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Review, Renew, Remix |  August 31, 2016 (1 comment)


Miami, FL—I’m back! Summer has been relaxing and fun. The Preferred and Continental Buying Group office has checked quite a lot off the “to-do” list and we’re now getting ready for the fall season.

Hopefully you have mapped out your upcoming season for events, sales, promotions and trunk shows. Trunk shows have been a huge success for my retailers. Now with the help of social media—especially Instagram and Facebook--reaching your customers and beyond to come in and take a peek has become a lot easier.

Before I get ahead of myself, let’s start with the basics of getting your staff all on the same page after the dog days of summer. When it comes to employees, one jeweler I truly admire is Brian Alter of Alter’s Gem Jewelers in Texas. We were going over topics that could be discussed in our next Roundtable meeting, and he spoke to me about how he makes his associates accountable. I really liked his approach so I did a little research on my own and this is what I found…

First, when managing a team, focus on results. Whether your job involves managing hundreds of people or leading a small group, you’ve been hired to perform that job based on what you KNOW not by what you DO. If everyone on your team shares the same vision of where you’re going (this is pertaining to the owners) you don’t need to control every step of the journey. If everyone operates using the same basic values, they don’t have to do things exactly the same way you have always done things in the past.

Brian said, “Give people room to experiment, grow, and develop their own skills. You probably have learned a lot by experiencing your own failures, so give your people the same opportunity. If the goal is to climb to the top of the mountain, don’t insist that everyone use your brand of climbing gear and stick only to your trail. Some may choose to climb up the way you did, others may choose a parachute from a higher elevation! It’s all good as long as you end up in the same place.”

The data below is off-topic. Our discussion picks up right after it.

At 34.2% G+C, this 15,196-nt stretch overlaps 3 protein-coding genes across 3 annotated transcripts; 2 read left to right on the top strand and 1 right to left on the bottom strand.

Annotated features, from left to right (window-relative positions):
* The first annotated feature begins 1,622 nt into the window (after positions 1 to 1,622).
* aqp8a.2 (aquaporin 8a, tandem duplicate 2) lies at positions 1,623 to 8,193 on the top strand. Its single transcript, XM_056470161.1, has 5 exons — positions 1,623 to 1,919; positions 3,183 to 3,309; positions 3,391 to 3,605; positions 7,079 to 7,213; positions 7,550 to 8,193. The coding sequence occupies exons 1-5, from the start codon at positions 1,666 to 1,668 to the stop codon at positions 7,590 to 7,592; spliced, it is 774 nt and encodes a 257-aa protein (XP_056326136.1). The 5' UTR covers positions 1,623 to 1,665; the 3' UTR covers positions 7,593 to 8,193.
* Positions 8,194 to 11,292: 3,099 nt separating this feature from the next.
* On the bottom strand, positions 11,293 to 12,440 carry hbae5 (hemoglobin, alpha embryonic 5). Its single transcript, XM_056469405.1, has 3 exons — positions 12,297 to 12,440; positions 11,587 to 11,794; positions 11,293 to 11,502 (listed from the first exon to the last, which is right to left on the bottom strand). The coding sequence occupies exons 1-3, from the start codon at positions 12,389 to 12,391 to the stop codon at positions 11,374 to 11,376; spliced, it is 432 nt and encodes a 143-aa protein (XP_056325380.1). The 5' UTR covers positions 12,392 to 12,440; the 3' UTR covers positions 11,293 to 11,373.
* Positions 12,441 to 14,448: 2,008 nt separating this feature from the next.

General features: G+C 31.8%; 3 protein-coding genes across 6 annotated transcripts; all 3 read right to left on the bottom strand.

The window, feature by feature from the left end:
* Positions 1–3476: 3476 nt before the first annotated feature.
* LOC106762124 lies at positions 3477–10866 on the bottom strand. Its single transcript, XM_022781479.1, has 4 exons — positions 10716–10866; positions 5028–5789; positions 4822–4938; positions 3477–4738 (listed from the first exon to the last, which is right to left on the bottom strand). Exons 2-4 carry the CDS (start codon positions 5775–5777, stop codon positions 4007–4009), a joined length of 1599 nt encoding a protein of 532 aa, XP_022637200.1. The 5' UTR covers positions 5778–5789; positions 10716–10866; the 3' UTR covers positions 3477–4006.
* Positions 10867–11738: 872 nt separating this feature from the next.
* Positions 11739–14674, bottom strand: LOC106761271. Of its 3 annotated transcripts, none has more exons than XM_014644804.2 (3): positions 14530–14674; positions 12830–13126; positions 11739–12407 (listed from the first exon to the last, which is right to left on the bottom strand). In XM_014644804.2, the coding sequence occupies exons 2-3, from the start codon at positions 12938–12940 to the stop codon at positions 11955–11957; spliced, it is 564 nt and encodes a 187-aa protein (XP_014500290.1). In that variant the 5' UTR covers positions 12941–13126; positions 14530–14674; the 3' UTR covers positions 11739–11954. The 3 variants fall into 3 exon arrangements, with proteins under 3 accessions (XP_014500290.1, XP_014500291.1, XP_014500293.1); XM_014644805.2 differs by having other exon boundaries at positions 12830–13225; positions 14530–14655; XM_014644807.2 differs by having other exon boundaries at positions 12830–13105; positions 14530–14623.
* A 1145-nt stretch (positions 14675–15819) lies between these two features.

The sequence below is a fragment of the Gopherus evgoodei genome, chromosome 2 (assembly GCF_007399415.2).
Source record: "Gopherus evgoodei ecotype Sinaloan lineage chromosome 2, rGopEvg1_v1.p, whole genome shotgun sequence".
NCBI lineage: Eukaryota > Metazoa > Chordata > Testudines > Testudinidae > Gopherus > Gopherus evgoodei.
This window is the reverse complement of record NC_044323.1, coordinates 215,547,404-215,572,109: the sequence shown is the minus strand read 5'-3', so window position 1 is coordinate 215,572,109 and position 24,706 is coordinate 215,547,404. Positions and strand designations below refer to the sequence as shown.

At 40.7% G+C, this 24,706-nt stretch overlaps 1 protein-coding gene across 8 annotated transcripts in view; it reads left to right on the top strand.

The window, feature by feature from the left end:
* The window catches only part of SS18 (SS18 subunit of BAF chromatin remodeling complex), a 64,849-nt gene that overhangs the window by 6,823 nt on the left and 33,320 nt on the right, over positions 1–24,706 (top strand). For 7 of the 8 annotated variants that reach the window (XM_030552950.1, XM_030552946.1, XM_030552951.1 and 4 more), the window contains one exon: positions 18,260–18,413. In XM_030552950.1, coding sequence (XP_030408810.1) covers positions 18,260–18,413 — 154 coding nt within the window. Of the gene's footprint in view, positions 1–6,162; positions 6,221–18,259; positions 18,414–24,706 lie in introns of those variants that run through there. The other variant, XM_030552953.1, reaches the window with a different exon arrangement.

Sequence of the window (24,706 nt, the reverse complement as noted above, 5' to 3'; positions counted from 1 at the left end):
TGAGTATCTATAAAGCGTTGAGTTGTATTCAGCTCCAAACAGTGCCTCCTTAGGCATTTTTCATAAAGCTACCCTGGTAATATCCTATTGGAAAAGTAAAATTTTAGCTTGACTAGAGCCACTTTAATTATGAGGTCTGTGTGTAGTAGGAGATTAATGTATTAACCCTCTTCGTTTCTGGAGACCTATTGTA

Ok, I’m listening now! Here’s what I found to be the secret:

Focusing on outcomes isn’t just a gift to your direct reports. You owe it to yourself as well.

Micromanagers who never learn to mentor or delegate generally become so overcome and overwhelmed that they fail to reach their own potential as leaders. Results matter, so focus on RESULTS.

Sometimes it’s just not in your power to give people free reign or exactly what they want, like a raise or extra time off. But, allowing your employees to blossom and grow will really benefit you in the long run. With that comes another responsibility, which is to treat people the way you would like to be treated. Respect, honesty and kindness work wonders. Whether it’s taking someone out to a gourmet dinner, gifting them a massage or letting them know they have spinach in their teeth, letting them know they’re appreciated goes a long way. I know this may not sound like me, but I’ve learned the hard way.

I’m sure you all have had to let an employee go at some point in your career. Remember to be empathetic about what they are going through. Try and do for them what you would want for yourself. Yep, back to the “Golden Rule”. It may be just giving them a moment to process the news or privacy to collect their thoughts. Most of us learned some version of the Golden Rule at some point in our lives. It still holds true and especially for anyone who supervises others.

As Labor Day comes and goes, let’s all think about what our year is going to be like. It’s time to review, renew and remix!  —Andie 

Andie Weinman, president and CEO of Preferred Jewelers International / Continental Buying Group Inc., was born with the “Jewelry Gene” working in the jewelry industry since she was only ten years old. Her first job was as a cashier in the opening of a catalog showroom doing a fantastic job even at that tender age. Andie holds a B.A. in musical theatre and a B.S. in marine biology from The University of Tampa. When she realized that seawater and marine biology were not good on her hair and she wasn’t quite good enough to make it on Broadway, the jewelry business beckoned. Andie has picked diamonds, sorted color stones, shot waxes and performed a multitude of jobs in the manufacturing of jewelry.  Her negotiating experience and prowess has given her the reputation as being tough but fair in her dealings with vendors. In 2012 the Indian Diamond and Color Association awarded Andie the Prestigious Doyenne Award of the Year.

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Comments (1):

Thank you Andie.  I am honored and complimented.

By Brian Alter on Sep 2nd, 2016 at 3:03pm

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